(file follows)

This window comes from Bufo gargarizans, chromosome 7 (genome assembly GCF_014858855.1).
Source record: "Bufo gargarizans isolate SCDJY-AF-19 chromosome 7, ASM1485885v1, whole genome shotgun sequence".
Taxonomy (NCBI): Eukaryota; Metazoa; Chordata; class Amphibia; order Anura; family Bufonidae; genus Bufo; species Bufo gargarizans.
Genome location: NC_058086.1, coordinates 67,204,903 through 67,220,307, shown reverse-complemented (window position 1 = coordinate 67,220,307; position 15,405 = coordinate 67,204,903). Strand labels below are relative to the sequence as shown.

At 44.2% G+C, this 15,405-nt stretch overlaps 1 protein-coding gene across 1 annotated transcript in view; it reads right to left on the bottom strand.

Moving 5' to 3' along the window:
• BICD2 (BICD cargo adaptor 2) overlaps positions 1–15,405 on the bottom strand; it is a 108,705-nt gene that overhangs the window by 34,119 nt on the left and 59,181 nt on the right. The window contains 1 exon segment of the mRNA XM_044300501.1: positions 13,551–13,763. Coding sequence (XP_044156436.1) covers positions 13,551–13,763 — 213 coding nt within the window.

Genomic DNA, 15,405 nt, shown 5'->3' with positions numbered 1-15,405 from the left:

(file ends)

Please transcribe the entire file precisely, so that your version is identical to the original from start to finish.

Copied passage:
This window comes from Bufo gargarizans, chromosome 7 (genome assembly GCF_014858855.1).
Source record: "Bufo gargarizans isolate SCDJY-AF-19 chromosome 7, ASM1485885v1, whole genome shotgun sequence".
Taxonomy (NCBI): Eukaryota; Metazoa; Chordata; class Amphibia; order Anura; family Bufonidae; genus Bufo; species Bufo gargarizans.
Genome location: NC_058086.1, coordinates 67,204,903 through 67,220,307, shown reverse-complemented (window position 1 = coordinate 67,220,307; position 15,405 = coordinate 67,204,903). Strand labels below are relative to the sequence as shown.

At 44.2% G+C, this 15,405-nt stretch overlaps 1 protein-coding gene across 1 annotated transcript in view; it reads right to left on the bottom strand.

Moving 5' to 3' along the window:
• BICD2 (BICD cargo adaptor 2) overlaps positions 1–15,405 on the bottom strand; it is a 108,705-nt gene that overhangs the window by 34,119 nt on the left and 59,181 nt on the right. The window contains 1 exon segment of the mRNA XM_044300501.1: positions 13,551–13,763. Coding sequence (XP_044156436.1) covers positions 13,551–13,763 — 213 coding nt within the window.

Genomic DNA, 15,405 nt, shown 5'->3' with positions numbered 1-15,405 from the left: